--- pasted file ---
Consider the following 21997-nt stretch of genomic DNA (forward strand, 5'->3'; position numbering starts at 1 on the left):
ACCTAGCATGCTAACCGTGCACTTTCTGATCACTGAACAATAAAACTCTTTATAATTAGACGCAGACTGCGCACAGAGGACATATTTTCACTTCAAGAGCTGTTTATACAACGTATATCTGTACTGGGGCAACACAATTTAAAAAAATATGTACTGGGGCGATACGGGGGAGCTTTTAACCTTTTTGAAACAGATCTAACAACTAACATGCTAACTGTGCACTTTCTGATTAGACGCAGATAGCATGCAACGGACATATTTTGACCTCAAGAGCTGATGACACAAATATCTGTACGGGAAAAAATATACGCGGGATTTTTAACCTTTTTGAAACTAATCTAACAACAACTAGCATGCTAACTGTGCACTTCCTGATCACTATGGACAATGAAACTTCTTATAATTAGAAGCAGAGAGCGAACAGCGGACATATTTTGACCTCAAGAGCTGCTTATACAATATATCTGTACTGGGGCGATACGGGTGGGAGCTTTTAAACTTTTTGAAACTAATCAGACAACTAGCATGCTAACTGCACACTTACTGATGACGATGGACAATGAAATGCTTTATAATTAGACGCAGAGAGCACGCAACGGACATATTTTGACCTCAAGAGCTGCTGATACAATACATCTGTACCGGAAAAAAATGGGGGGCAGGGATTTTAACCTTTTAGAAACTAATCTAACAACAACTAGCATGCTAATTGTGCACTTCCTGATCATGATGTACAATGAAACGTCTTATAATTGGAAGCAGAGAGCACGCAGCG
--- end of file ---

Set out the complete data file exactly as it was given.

Consider the following 21997-nt stretch of genomic DNA (forward strand, 5'->3'; position numbering starts at 1 on the left):
ACCTAGCATGCTAACCGTGCACTTTCTGATCACTGAACAATAAAACTCTTTATAATTAGACGCAGACTGCGCACAGAGGACATATTTTCACTTCAAGAGCTGTTTATACAACGTATATCTGTACTGGGGCAACACAATTTAAAAAAATATGTACTGGGGCGATACGGGGGAGCTTTTAACCTTTTTGAAACAGATCTAACAACTAACATGCTAACTGTGCACTTTCTGATTAGACGCAGATAGCATGCAACGGACATATTTTGACCTCAAGAGCTGATGACACAAATATCTGTACGGGAAAAAATATACGCGGGATTTTTAACCTTTTTGAAACTAATCTAACAACAACTAGCATGCTAACTGTGCACTTCCTGATCACTATGGACAATGAAACTTCTTATAATTAGAAGCAGAGAGCGAACAGCGGACATATTTTGACCTCAAGAGCTGCTTATACAATATATCTGTACTGGGGCGATACGGGTGGGAGCTTTTAAACTTTTTGAAACTAATCAGACAACTAGCATGCTAACTGCACACTTACTGATGACGATGGACAATGAAATGCTTTATAATTAGACGCAGAGAGCACGCAACGGACATATTTTGACCTCAAGAGCTGCTGATACAATACATCTGTACCGGAAAAAAATGGGGGGCAGGGATTTTAACCTTTTAGAAACTAATCTAACAACAACTAGCATGCTAATTGTGCACTTCCTGATCATGATGTACAATGAAACGTCTTATAATTGGAAGCAGAGAGCACGCAGCG